Goals Of The Fellowship
Rush University, in conjunction with Illinois Retina Associates, sponsors one fellow each year for a two-year comprehensive fellowship in the diagnosis and management of vitreoretinal diseases. The fellowship is based in Chicago at Rush University Medical Center near downtown Chicago.
The goal of the fellowship is to provide an elite training program that will produce highly capable vitreoretinal surgeons who will make significant contributions to the future of our specialty.
- Must be performed with diligence, professionalism and thoroughness
- Respect must be shown to all patients
- Will always be HOME call
- Will be one week at a time, once every 2-1/2 weeks
- A beeper and cellular phone will be provided
Vacations (refer to GME House Officer's Agreement and Quick Reference Benefits Sheet)
- 2 full weeks plus statutory holidays
- 5 meeting days
- Time will be allowed for job interviews towards the end of the fellowship
- All vacations or meeting days must be approved by fellowship director
Fellows will be expected to aid in the education of the residents at Rush University. Resident teaching sessions should be arranged by the retina fellow to complement the faculty teaching. Fellows are expected to maintain an open and approachable attitude with the residents in their mentoring role.
Goals Of The Fellowship
Proper training in the management of retinal and vitreous diseases mandates the necessity for hands-on surgical experience. The fellow is expected to actively participate in the surgical management of patients and not merely be an observer. It is expected that by the end of the fellowship, fellows will have the skills and confidence to perform any vitreoretinal procedure currently performed.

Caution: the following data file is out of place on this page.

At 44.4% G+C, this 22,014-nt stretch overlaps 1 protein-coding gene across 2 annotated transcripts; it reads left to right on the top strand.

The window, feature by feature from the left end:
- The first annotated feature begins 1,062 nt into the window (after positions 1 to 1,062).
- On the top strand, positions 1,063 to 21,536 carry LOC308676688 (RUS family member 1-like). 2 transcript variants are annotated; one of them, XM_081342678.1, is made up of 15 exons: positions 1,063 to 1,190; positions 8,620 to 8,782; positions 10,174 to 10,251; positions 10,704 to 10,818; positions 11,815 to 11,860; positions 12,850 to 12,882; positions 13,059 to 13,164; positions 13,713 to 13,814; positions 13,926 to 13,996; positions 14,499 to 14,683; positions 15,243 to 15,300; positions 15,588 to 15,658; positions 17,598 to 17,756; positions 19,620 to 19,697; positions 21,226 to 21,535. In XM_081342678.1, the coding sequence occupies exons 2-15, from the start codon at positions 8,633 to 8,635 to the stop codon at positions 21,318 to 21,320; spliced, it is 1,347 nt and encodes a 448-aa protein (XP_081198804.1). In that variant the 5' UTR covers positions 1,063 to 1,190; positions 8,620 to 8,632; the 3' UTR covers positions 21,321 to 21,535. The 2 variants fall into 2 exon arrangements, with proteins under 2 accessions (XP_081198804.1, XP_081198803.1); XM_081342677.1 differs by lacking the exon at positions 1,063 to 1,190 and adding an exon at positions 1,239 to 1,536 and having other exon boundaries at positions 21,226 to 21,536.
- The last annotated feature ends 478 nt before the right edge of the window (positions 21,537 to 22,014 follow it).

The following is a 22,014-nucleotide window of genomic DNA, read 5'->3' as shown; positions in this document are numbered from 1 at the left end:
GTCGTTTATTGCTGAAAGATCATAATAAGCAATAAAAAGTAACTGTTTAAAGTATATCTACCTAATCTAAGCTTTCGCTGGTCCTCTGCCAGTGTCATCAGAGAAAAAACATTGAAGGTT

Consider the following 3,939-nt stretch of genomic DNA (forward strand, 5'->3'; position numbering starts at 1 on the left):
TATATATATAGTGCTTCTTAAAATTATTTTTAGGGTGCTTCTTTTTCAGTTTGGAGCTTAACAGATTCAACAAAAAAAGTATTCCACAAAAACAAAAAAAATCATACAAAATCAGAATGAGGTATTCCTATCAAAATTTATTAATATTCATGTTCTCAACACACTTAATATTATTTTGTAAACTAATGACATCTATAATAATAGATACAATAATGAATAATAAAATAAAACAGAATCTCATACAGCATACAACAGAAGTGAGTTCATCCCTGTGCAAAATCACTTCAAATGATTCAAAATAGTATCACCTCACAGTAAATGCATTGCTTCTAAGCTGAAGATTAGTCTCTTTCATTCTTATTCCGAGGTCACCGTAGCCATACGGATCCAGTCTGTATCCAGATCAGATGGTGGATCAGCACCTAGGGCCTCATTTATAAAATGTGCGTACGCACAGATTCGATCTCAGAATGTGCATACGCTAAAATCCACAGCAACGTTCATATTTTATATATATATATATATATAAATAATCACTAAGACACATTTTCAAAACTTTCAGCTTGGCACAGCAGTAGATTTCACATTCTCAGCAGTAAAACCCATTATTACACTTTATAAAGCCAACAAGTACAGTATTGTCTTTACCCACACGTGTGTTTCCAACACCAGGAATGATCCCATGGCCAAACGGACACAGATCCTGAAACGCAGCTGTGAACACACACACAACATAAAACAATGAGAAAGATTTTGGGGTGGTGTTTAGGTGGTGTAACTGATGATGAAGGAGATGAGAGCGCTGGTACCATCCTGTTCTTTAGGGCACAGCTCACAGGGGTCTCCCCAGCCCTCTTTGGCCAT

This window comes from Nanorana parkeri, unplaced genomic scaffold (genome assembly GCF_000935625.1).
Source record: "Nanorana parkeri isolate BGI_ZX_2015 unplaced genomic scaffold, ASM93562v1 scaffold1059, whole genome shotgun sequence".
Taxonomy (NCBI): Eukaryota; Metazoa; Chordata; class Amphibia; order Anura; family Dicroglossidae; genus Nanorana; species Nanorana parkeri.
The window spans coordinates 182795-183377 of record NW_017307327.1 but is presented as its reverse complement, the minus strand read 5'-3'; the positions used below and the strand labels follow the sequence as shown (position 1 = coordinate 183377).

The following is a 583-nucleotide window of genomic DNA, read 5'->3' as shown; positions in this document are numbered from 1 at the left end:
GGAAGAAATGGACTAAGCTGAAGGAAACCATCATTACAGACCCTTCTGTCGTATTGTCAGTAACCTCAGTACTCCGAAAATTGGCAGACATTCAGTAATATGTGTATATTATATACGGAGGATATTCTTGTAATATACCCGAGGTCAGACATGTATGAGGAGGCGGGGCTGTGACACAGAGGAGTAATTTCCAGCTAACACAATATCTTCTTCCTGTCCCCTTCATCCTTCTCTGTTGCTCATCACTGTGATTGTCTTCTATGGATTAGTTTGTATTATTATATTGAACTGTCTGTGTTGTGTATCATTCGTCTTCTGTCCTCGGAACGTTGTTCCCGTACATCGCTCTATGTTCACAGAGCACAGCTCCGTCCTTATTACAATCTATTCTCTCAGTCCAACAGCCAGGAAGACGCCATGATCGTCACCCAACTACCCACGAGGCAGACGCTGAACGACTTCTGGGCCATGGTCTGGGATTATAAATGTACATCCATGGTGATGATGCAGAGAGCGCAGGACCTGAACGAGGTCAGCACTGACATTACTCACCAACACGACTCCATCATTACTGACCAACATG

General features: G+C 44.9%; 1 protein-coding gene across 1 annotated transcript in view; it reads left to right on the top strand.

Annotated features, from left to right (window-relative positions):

During each rotation of the fellowship, fellows will spend an average of 1-1/2 days a week in the O.R. This equates to an exposure of about 4-8 cases per week. The cases performed by the faculty run the full gamut of vitreoretinal surgery from fresh primary detachments to complex tertiary referrals.
Fellows will slowly progress from observing cases at the beginning of the fellowship to performing the full case by the end of the fellowship. The pace of progress will vary depending on an individual fellow's abilities and the staff's confidence in that fellow. All surgeries will be performed under the direct supervision of a faculty member.
Fellows will be expected to become proficient in these medical retina diagnoses and therapies.
The fellowship program was instituted in 1988 under the direction of Dr. Kirk Packo. It ran from 1988-1996, with one fellow graduating per year. From 1996 to 2001, the fellowship was voluntarily put on hold. It was reinstituted in 2002, and we have trained highly qualified vitreoretinal specialists who are practicing throughout the United States and Canada.
1987: Dr. Preston P. Richmond, Orlando, Florida
1988: Dr. R. Mark Hatfield, Charleston, West Virginia
1989: Dr. J. Gregory Rosenthal, Toledo, Ohio
1990: Dr. David D. Agahigian, Springfield, Massachusetts
1991: Dr. Richard J. Rothman, St. Louis, Missouri
1992: Dr. Mohit Nanda, Orange County, California
1993: Dr. John P. Rosculet, Appleton, Wisconsin
1994: Dr. Joseph M. Civantos, Chicago, Illinois
1995: Dr. David S. Dyer, Kansas City, Missouri
1996: Dr. Jack A. Cohen, Chicago, Illinois
2004: Dr. Sebastien Olivier, Montreal, Quebec
2005: Dr. Sohail Hasan, Chicago, Illinois
2006: Dr. Eugene Chang, San Francisco, California
2007: Dr. ThucAnh Ho, Las Vegas, Nevada
2008: Dr. Zac Ravage, Chicago Illinois
2009: Dr. Sachin Mudvari, Raleigh, North Carolina
2010: Dr. Michael J. Davis, Los Angeles, California